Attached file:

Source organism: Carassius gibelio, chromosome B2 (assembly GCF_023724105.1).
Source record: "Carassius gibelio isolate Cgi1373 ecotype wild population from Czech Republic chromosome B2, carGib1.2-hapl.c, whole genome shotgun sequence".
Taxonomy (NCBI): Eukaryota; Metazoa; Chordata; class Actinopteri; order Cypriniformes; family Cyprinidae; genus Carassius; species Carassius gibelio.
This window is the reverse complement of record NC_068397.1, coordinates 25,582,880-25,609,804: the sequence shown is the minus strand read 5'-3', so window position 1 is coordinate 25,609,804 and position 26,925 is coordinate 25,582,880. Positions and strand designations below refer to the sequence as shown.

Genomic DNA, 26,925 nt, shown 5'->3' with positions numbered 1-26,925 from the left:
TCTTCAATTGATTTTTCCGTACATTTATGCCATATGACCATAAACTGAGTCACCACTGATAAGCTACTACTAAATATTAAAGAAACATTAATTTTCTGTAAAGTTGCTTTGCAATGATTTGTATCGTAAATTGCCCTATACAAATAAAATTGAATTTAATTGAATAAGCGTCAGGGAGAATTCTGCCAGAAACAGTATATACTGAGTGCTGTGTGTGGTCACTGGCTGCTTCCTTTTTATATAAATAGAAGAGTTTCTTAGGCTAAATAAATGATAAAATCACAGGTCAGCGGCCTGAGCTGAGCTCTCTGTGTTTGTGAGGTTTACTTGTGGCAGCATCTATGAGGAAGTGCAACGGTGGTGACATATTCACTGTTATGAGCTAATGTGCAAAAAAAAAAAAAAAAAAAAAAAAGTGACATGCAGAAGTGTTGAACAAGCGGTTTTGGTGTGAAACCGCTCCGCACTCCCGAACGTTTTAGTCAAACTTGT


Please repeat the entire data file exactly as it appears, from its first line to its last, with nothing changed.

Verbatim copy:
Source organism: Carassius gibelio, chromosome B2 (assembly GCF_023724105.1).
Source record: "Carassius gibelio isolate Cgi1373 ecotype wild population from Czech Republic chromosome B2, carGib1.2-hapl.c, whole genome shotgun sequence".
Taxonomy (NCBI): Eukaryota; Metazoa; Chordata; class Actinopteri; order Cypriniformes; family Cyprinidae; genus Carassius; species Carassius gibelio.
This window is the reverse complement of record NC_068397.1, coordinates 25,582,880-25,609,804: the sequence shown is the minus strand read 5'-3', so window position 1 is coordinate 25,609,804 and position 26,925 is coordinate 25,582,880. Positions and strand designations below refer to the sequence as shown.

Genomic DNA, 26,925 nt, shown 5'->3' with positions numbered 1-26,925 from the left:
TCTTCAATTGATTTTTCCGTACATTTATGCCATATGACCATAAACTGAGTCACCACTGATAAGCTACTACTAAATATTAAAGAAACATTAATTTTCTGTAAAGTTGCTTTGCAATGATTTGTATCGTAAATTGCCCTATACAAATAAAATTGAATTTAATTGAATAAGCGTCAGGGAGAATTCTGCCAGAAACAGTATATACTGAGTGCTGTGTGTGGTCACTGGCTGCTTCCTTTTTATATAAATAGAAGAGTTTCTTAGGCTAAATAAATGATAAAATCACAGGTCAGCGGCCTGAGCTGAGCTCTCTGTGTTTGTGAGGTTTACTTGTGGCAGCATCTATGAGGAAGTGCAACGGTGGTGACATATTCACTGTTATGAGCTAATGTGCAAAAAAAAAAAAAAAAAAAAAAAAGTGACATGCAGAAGTGTTGAACAAGCGGTTTTGGTGTGAAACCGCTCCGCACTCCCGAACGTTTTAGTCAAACTTGT